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Following a major heart attack which leaves him severely weakened, Blake fails the government’s ‘one-size-fits-all’ eligibility test for the sickness benefit Employment and Support Allowance (ESA). This despite a formal diagnosis from his doctors indicating he is far from being fully recovered.
The Kafkaesque assessment instructions issued by the DWP along with the feelings of powerlessness Blake is subjected to make for moving viewing, especially for anyone who has ever had the delight of traversing the many layers of bureaucracy to claim benefits you are entitled to.
The brutal dilemma Blake is unjustly forced to face, like so many others in Britain today, is to either look after his health, or to try and find work which he is not capable of.
The importance of the film lies in its bare-faced, honest story-telling. Despite denials and cries of exaggeration from the upper class media elite – most of whom have no personal experience of the welfare system themselves – the film accurately portrays the suffering of everyday people, including the lengths they will go to in order to survive – a signature motif of Loach’s films. Crucially, the film acts as a much needed push-back against the divisive rhetoric spouted by the media and the government in their intentional vilification of welfare claimants.
This ‘conscious cruelty’ of the system, as spoken about by Loach in an interview with Channel 4, is beautifully exposed in I, Daniel Blake. What gives the film such tragic poignancy is its salient depiction of the silent suffering that so many face today in modern Tory Britain.
In the film, Daniel meets Katie, a single mum who has been forced to leave her London home taking her kids in search of cheaper rents. After being sanctioned herself for being marginally late to her assessment, the two try to brave the cruel and unrelenting circumstances together.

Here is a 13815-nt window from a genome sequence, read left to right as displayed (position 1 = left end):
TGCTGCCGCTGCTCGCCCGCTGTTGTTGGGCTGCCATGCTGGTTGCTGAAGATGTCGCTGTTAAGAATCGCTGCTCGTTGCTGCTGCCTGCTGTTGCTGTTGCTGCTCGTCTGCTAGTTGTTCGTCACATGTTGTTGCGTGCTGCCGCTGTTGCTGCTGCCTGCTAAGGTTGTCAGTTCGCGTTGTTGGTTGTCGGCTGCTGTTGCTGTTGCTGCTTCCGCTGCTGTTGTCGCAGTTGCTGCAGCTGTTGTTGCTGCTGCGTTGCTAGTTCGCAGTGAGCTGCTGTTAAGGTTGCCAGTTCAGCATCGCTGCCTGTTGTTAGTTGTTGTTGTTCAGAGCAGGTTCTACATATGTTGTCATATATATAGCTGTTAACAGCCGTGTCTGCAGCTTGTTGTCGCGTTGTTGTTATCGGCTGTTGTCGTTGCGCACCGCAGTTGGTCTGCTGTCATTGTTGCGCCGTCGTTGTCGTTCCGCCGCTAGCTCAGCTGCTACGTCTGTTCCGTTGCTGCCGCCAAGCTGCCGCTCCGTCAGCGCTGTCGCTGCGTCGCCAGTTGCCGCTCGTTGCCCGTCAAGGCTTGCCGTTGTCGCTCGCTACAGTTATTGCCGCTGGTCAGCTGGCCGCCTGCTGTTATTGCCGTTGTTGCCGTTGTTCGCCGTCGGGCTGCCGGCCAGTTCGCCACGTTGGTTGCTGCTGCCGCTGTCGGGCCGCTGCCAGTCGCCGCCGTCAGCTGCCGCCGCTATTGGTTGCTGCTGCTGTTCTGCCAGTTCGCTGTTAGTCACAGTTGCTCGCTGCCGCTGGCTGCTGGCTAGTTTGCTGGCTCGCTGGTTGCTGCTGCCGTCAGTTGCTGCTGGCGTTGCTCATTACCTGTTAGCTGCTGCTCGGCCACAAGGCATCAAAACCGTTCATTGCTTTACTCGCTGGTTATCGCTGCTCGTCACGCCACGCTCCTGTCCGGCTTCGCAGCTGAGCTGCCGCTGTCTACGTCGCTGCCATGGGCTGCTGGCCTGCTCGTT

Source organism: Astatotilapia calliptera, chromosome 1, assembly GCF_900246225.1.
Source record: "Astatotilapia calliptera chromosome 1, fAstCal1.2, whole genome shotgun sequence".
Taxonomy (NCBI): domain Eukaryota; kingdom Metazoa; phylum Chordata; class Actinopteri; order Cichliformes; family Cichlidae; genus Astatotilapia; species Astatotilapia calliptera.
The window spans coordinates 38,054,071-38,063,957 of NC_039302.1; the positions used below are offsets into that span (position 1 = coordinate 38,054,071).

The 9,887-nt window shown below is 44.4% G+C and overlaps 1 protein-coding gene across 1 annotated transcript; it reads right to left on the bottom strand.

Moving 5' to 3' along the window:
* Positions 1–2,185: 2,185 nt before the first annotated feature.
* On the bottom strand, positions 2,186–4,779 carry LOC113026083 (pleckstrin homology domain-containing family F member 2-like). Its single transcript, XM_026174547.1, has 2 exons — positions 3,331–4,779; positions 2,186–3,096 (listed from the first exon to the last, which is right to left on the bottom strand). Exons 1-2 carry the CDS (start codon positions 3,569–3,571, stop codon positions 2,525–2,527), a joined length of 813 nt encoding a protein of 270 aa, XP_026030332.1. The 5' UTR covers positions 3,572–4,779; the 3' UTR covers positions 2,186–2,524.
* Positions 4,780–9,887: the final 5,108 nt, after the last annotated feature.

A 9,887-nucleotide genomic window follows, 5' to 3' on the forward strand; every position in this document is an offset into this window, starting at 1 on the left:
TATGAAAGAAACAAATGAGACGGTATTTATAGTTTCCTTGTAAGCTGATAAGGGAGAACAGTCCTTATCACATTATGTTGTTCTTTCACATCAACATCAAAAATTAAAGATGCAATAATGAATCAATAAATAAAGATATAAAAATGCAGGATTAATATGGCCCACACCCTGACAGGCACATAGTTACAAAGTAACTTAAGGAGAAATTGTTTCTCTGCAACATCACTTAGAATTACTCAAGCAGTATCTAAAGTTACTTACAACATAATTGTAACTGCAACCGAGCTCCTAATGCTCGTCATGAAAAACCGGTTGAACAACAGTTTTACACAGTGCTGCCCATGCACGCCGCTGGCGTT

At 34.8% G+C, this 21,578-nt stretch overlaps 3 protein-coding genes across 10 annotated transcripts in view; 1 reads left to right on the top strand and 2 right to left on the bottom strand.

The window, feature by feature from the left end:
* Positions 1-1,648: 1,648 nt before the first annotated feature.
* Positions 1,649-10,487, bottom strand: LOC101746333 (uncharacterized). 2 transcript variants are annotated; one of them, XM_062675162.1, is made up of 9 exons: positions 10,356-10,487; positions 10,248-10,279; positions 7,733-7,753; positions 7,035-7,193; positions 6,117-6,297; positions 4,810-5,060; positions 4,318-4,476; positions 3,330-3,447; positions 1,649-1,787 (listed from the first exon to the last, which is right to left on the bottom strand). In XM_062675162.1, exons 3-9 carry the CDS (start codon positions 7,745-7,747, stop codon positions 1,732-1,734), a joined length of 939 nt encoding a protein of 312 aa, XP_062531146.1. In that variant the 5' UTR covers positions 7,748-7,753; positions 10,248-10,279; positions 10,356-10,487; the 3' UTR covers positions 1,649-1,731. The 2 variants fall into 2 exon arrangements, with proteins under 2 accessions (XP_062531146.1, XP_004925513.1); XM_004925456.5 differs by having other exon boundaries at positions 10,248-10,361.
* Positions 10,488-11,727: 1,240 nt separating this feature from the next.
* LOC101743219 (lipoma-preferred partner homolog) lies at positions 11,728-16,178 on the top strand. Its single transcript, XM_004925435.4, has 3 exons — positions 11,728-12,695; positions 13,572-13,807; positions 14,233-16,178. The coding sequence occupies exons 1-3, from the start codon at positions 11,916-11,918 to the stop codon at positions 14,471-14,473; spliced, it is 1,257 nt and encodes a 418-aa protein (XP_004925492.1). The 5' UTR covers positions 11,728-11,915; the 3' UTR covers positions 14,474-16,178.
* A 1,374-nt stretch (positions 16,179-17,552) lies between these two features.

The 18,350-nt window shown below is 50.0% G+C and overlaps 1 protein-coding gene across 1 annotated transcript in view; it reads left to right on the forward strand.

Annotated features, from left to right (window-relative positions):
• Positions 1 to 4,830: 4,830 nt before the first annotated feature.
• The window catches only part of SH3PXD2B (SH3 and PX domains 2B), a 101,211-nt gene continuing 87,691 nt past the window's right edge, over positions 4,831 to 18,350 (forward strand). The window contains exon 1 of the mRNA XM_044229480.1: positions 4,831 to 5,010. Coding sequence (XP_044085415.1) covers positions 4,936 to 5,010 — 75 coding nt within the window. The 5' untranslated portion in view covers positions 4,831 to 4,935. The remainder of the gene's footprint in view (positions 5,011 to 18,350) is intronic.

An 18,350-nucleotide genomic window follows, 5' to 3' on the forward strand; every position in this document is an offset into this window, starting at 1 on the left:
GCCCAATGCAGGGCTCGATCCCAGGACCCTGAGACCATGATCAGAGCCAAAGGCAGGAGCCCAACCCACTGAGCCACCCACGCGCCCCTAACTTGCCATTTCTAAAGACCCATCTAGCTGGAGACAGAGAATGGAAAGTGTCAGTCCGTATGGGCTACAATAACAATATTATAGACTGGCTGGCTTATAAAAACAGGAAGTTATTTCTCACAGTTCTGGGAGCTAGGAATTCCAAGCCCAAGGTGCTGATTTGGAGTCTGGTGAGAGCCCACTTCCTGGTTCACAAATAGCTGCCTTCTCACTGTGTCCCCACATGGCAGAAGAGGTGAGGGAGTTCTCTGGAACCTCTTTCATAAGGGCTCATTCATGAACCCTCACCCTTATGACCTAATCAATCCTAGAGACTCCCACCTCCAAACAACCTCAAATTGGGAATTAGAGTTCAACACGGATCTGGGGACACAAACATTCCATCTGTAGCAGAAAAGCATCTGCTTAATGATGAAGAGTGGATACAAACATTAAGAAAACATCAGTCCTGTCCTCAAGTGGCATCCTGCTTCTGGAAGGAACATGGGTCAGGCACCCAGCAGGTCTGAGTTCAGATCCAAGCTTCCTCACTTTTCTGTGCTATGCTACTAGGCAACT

There is a naturally strong human element in the film as shown in the reciprocal kindness and warmth of Daniel and Katie towards one another. This can be viewed in stark contrast to a coldly-frustrated portrayal of the welfare state, one that is as sinister as it is cynical towards those who it purports to help.
What comes to light strongly in the film is the powerful sense of alienation experienced by the two main characters in their separate situations. When the support networks and social safety nets they both desperately require simply don’t appear, they try to cope in any way they can, doing whatever it takes as a result. This is far removed from the ‘strivers not skivers’ mentality of the Tories – the same party who celebrate the opening of food banks – who simply cannot acknowledge that such scenarios arise for ordinary people.
The film explodes the notion of the ‘undeserving poor’, an idea that is consistently recapitulated in new forms in our so-called civilised society. Perhaps the government should focus on the undeserving rich and their place in society? With inequality widening at an ever-increasing rate, can it only be a matter of time before real-life experiences such as these break into the wider public discourse?
I, Daniel Blake can potentially serve as an amplifier for those who have been previously stigmatised and ignored. It can offer an opportunity to break through the hideous cultural norms set by TV shows such as ‘Benefits Street’, and provide the basis of a real conversation, long overdue, about what the ills are in our society and how they came to exist in the first place.
Moreover, the film reminds us that the strength to survive through intense hardship and suffering comes from mutual support and solidarity with one another.
In order for the film to have the impact it deserves, it is of vital importance that those who have seen it treat it than more than just a cinema trip. It should be regarded as an exposé on how the weakest and most vulnerable are treated by those currently in power, and, ultimately, a wake up call to all those who are tacit in their response to avoidable human suffering.